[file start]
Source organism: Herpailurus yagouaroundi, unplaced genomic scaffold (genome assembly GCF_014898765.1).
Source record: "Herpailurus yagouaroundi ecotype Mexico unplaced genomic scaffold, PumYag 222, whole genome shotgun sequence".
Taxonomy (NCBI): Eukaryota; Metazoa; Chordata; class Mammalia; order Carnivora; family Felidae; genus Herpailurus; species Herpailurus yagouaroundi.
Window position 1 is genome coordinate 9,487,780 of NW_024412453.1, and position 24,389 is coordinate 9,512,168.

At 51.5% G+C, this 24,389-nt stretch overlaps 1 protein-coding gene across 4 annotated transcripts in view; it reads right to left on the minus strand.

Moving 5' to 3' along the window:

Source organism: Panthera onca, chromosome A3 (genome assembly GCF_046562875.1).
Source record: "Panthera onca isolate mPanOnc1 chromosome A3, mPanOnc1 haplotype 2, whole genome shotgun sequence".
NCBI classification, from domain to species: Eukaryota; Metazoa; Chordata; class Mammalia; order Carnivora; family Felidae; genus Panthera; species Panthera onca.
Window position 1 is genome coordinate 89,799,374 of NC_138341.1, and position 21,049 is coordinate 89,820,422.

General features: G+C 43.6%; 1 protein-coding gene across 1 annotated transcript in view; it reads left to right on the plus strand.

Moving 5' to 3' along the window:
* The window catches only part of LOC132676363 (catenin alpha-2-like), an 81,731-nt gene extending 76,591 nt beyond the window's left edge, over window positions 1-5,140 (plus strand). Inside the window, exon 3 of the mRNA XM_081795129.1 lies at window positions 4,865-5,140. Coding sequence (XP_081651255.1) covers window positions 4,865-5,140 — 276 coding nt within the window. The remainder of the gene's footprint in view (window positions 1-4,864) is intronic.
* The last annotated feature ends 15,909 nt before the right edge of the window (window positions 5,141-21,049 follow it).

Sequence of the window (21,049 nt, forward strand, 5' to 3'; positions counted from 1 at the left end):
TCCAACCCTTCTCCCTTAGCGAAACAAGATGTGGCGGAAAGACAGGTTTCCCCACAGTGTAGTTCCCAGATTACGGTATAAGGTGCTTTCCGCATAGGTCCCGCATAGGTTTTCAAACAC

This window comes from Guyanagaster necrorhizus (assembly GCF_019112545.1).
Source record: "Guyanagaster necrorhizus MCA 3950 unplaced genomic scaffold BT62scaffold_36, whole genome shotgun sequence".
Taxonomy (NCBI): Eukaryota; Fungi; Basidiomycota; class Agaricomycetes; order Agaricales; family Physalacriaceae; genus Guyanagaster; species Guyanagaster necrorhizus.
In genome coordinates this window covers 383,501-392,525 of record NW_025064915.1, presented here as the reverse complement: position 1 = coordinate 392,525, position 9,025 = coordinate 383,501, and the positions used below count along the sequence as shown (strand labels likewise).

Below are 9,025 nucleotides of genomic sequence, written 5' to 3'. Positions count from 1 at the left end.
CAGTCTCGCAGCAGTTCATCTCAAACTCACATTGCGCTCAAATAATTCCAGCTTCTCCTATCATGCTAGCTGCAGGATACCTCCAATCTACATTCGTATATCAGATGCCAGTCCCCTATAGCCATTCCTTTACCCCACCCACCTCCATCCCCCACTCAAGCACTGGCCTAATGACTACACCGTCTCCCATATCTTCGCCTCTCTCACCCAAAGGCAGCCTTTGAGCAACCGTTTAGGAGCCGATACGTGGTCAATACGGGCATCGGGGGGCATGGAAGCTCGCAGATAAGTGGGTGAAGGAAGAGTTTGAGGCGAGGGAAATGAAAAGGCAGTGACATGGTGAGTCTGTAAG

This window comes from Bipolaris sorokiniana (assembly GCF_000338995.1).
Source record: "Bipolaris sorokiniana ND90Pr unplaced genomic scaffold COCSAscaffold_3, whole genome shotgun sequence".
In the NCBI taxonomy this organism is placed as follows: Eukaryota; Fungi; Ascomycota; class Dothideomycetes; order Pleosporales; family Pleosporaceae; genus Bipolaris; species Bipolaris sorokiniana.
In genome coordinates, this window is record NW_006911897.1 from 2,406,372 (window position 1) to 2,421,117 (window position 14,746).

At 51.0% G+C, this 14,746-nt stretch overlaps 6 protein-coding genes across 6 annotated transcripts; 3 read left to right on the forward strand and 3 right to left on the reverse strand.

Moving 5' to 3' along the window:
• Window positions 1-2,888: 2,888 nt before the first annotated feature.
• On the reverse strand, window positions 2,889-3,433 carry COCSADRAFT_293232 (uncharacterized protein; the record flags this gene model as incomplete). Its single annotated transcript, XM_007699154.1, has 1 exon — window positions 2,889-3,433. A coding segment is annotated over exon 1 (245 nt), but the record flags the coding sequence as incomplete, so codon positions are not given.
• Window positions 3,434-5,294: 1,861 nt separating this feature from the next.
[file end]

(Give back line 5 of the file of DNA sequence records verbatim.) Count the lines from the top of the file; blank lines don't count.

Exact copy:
At 51.5% G+C, this 24,389-nt stretch overlaps 1 protein-coding gene across 4 annotated transcripts in view; it reads right to left on the minus strand.